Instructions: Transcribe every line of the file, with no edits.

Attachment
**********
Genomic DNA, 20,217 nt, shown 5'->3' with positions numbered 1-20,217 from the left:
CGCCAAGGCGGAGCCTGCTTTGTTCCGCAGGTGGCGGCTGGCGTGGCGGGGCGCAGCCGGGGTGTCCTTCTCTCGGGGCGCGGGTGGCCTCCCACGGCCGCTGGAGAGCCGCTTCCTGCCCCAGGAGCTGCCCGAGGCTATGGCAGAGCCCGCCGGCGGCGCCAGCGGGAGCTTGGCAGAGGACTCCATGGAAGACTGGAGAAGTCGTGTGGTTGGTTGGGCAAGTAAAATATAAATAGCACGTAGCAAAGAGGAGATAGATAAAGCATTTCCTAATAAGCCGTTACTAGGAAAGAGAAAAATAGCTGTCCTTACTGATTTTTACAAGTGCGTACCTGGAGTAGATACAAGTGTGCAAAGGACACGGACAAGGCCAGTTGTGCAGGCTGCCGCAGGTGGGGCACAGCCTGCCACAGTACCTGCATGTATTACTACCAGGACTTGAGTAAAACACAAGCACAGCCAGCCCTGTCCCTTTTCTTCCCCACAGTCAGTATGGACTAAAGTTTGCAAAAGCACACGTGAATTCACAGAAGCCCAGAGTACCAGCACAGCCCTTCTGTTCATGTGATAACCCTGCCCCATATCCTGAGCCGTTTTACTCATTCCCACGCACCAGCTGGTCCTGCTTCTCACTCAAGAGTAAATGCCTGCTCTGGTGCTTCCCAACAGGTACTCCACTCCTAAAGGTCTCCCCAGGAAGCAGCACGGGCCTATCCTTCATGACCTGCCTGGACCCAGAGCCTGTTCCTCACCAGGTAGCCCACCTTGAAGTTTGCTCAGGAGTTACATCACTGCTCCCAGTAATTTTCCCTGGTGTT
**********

Genomic DNA, 20,217 nt, shown 5'->3' with positions numbered 1-20,217 from the left:
CGCCAAGGCGGAGCCTGCTTTGTTCCGCAGGTGGCGGCTGGCGTGGCGGGGCGCAGCCGGGGTGTCCTTCTCTCGGGGCGCGGGTGGCCTCCCACGGCCGCTGGAGAGCCGCTTCCTGCCCCAGGAGCTGCCCGAGGCTATGGCAGAGCCCGCCGGCGGCGCCAGCGGGAGCTTGGCAGAGGACTCCATGGAAGACTGGAGAAGTCGTGTGGTTGGTTGGGCAAGTAAAATATAAATAGCACGTAGCAAAGAGGAGATAGATAAAGCATTTCCTAATAAGCCGTTACTAGGAAAGAGAAAAATAGCTGTCCTTACTGATTTTTACAAGTGCGTACCTGGAGTAGATACAAGTGTGCAAAGGACACGGACAAGGCCAGTTGTGCAGGCTGCCGCAGGTGGGGCACAGCCTGCCACAGTACCTGCATGTATTACTACCAGGACTTGAGTAAAACACAAGCACAGCCAGCCCTGTCCCTTTTCTTCCCCACAGTCAGTATGGACTAAAGTTTGCAAAAGCACACGTGAATTCACAGAAGCCCAGAGTACCAGCACAGCCCTTCTGTTCATGTGATAACCCTGCCCCATATCCTGAGCCGTTTTACTCATTCCCACGCACCAGCTGGTCCTGCTTCTCACTCAAGAGTAAATGCCTGCTCTGGTGCTTCCCAACAGGTACTCCACTCCTAAAGGTCTCCCCAGGAAGCAGCACGGGCCTATCCTTCATGACCTGCCTGGACCCAGAGCCTGTTCCTCACCAGGTAGCCCACCTTGAAGTTTGCTCAGGAGTTACATCACTGCTCCCAGTAATTTTCCCTGGTGTT